The once-shiny object of ‘no-Ops’ has lost its luster. The quest for enterprise agility that assumed Dev could ‘do it all’ has run its course. In 2019, Ops will reassert its role in the DevOps team with a reinvigorated focus on key values by baking governance, production orchestration, stability and scalability into the cake before it gets put into the oven. We suspect Dev will be delighted to have Ops back.
They call it a speed-bump for a reason – DevOps has proven to be a critical element in helping today’s businesses digitally transform. But one area where DevOps teams still struggle is the Dev-to-Ops handoff into production. Why? Because it’s still too manual. 2019 will be the year when adding jobs-as-code to the front end of the software delivery lifecycle will go mainstream. Taking this simple, powerful approach of coding automation instrumentation along with the business logic and infrastructure-as-code, then running it all through the CI/CD toolchain, will help DevOps teams blow by the manual speed-bump into production. Get ready to run fast with no pit stops.
Turn out the lights, the party’s over! That’s a slight exaggeration, but 2019 will be the year when the field narrows down to a leader and a couple of contenders in each stage of the software development lifecycle. The reason is simple: DevOps teams like choice, and as the tools mature they will know which ones they like. Winners also get the benefit of the ecosystem rallying behind their cause (who doesn’t like a winner?). And finally, enterprise architects get some well-deserved street cred when they say "governance matters."
Compliance, the enemy of velocity -- How to avoid compromising innovation and demotivating top teams by eliminating the compliance wall. Application innovation often hits a hard wall – compliance considerations – on the way to production. As a result, 2019 will be the year when security and compliance teams themselves will be under tremendous pressure from the broader organization to get on board with the compliance automation process and stop being perceived as obstructionists. IT leaders in 2019 must accelerate the implementation of compliance automation processes and platforms, to eliminate any barriers to productivity quickly and easily, optimizing outcomes for enterprises and their customers.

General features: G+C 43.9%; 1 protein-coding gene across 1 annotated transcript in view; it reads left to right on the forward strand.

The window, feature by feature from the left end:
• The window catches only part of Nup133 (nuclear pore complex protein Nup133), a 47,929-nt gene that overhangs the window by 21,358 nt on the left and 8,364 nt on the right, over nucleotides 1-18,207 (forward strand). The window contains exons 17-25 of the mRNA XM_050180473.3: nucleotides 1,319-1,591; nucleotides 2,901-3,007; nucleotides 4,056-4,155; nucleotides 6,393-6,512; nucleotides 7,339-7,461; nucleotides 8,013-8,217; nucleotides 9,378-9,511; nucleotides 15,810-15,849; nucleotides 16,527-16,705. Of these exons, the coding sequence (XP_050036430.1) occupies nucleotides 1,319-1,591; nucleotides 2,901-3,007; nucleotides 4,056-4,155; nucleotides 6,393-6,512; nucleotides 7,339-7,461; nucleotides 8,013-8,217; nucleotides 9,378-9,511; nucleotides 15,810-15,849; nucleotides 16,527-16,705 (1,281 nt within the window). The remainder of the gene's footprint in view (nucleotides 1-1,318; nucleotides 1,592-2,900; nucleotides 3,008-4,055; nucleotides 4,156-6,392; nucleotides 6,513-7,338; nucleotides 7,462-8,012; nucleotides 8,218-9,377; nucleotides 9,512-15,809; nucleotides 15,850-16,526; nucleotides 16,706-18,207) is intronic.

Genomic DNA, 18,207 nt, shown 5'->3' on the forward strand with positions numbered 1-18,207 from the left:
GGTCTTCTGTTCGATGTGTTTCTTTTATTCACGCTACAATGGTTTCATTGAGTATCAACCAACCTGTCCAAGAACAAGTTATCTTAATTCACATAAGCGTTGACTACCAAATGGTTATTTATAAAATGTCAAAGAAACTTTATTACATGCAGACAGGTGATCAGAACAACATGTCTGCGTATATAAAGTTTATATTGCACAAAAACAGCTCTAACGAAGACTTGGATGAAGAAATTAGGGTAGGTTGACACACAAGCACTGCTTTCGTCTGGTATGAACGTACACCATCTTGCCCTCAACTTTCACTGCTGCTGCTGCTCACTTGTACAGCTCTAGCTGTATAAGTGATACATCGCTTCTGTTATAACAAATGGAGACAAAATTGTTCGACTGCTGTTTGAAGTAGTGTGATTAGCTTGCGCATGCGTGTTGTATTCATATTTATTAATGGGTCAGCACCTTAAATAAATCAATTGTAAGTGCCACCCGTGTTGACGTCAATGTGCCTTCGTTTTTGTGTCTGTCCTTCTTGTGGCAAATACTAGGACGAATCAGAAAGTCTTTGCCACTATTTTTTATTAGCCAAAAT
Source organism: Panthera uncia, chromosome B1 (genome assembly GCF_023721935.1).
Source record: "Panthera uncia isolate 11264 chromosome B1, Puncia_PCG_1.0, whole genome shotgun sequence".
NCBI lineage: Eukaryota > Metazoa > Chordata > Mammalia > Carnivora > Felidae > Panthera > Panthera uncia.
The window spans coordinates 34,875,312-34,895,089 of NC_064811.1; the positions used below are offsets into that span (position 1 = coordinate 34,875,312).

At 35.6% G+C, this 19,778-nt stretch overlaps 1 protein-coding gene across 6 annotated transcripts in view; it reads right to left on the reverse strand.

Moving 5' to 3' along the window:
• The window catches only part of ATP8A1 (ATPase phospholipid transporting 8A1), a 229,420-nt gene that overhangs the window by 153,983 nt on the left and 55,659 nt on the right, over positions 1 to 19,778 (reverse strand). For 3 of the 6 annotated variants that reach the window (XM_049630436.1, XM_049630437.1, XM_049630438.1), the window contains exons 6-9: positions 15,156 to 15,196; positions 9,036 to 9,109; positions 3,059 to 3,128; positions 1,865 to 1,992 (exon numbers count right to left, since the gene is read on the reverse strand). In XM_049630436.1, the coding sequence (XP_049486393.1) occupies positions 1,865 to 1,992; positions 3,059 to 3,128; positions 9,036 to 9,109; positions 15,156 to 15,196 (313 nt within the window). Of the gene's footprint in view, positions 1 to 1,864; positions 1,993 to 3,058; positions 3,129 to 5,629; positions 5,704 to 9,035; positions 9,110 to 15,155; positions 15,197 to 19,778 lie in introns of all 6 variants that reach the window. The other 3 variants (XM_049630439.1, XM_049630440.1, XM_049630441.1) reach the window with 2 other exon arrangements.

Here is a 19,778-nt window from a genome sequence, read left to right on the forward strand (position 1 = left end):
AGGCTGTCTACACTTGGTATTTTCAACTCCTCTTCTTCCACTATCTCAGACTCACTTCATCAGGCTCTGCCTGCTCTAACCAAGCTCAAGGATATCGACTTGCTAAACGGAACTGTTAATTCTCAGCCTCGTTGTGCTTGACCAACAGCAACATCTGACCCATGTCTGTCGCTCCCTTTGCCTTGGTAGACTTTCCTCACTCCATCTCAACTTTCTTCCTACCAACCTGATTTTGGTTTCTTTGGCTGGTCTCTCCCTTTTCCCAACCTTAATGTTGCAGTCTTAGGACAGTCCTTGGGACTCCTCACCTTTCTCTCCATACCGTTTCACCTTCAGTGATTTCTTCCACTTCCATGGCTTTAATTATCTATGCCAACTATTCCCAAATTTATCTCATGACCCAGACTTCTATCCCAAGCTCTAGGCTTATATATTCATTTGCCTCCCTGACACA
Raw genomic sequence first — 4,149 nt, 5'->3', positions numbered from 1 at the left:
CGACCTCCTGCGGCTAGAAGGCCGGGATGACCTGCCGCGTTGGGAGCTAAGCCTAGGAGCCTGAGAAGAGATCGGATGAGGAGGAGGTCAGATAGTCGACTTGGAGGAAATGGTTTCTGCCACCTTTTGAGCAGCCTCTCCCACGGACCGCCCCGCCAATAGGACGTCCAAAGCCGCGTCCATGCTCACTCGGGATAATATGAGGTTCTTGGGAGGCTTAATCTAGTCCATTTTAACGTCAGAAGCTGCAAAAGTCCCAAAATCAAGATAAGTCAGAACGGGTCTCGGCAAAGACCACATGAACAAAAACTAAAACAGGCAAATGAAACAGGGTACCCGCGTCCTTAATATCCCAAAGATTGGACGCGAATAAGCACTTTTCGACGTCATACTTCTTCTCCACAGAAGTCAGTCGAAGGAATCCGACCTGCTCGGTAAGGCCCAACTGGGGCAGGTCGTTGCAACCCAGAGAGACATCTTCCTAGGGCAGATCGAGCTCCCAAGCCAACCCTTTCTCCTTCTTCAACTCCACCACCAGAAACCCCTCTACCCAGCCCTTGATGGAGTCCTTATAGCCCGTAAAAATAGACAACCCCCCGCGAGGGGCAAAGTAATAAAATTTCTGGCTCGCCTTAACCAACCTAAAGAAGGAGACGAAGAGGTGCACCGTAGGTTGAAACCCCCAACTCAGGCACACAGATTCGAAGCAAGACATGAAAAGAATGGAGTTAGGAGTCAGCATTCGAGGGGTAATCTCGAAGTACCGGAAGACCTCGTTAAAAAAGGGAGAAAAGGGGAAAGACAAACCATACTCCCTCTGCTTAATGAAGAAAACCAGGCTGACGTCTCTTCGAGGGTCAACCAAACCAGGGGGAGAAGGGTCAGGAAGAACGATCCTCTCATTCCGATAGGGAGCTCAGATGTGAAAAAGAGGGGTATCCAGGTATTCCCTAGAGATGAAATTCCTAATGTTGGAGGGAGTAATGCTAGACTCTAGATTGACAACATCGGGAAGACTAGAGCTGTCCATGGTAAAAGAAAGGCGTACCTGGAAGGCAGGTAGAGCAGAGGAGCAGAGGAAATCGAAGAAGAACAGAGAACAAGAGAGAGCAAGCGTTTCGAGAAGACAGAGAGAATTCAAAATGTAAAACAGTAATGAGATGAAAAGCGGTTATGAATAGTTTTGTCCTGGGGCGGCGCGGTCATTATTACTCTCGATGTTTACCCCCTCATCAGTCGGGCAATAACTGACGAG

Solving for the Enterprise Paradox (Hyperscale vs. Enterprise) -- Enterprises in 2019 will recognize the criticality of contractual clarity and consistency between layers and begin creating a software assembly line to future-proof their businesses. Recognizing that they tend to develop software, and dev processes, in silos, by group, while hyperscalers optimize for output, enterprises will place the focus squarely on aiming for consistency in development and delivery at scale. In order for enterprises to compete with hyperscalers, they have to think like hyperscalers and organize like hyperscalers.
Bridging the Confidence Gap -- Hyperscalers have legacy systems too, they call them their product. Leaders will move past their self-imposed limitations. In competing with Hyperscalers, many enterprises have failed to recognize that Hyperscalers, too, have legacy. In contrast to enterprises, who see legacy as a hindrance to forward progress, Hyperscalers just see it as their genesis and something they have iterated on to get to where they are. Leading enterprises in 2019 will come to see their current state in the same way, and champion the developments that have moved them beyond where they were.
Effortless Infrastructure -- Making infrastructure effortless, immediate, scalable and secure for apps teams. IT in 2019 will truly begin making infrastructure effortless for apps teams to do their jobs. The tools already exist to make that happen, they are just not applied consistently and effectively across the board. Closing this gap is critical to digital transformation and to enterprise ability to compete with Hyperscalers, and 2019 will be there year where we begin to see marked advancements along that path.
IT vs. Product -- Eliminating the gap and eradicating silos for business success. It’s all a technology problem. Too many companies have learned to keep IT and product teams at a distance. Silos like these indicate lack of ability to identify as a technology company and see everything as a technology-addressable problem. Leading IT teams in 2019 will eradicate walls and silos, leading to more creative, effective problem-solving and to better outcomes for companies and their customers.
Eliminating Complexity with Application Automation -- New tools and perspectives will ease application build, deploy, manage cycles when compared to Kubernetes, et al. Though much has been said about the efficacy of container management platforms in enabling cloud migration and multi-cloud app deployment and management, barriers still exist. That said, 2019 will be the year when more complete solutions around container orchestration will emerge and customers who are already agile will be able to derive real ROI from these solutions, while those who were just tinkering with Kubernetes as a “tool” rather than tying it to business outcomes will fail to achieve meaningful results. New approaches that streamline processes toward the core issue (app dev, deployment and management in any environment) will serve as a critical, complementary component to DevOps and IT strategies and separate the winners from the losers on enterprise leadership in the new year.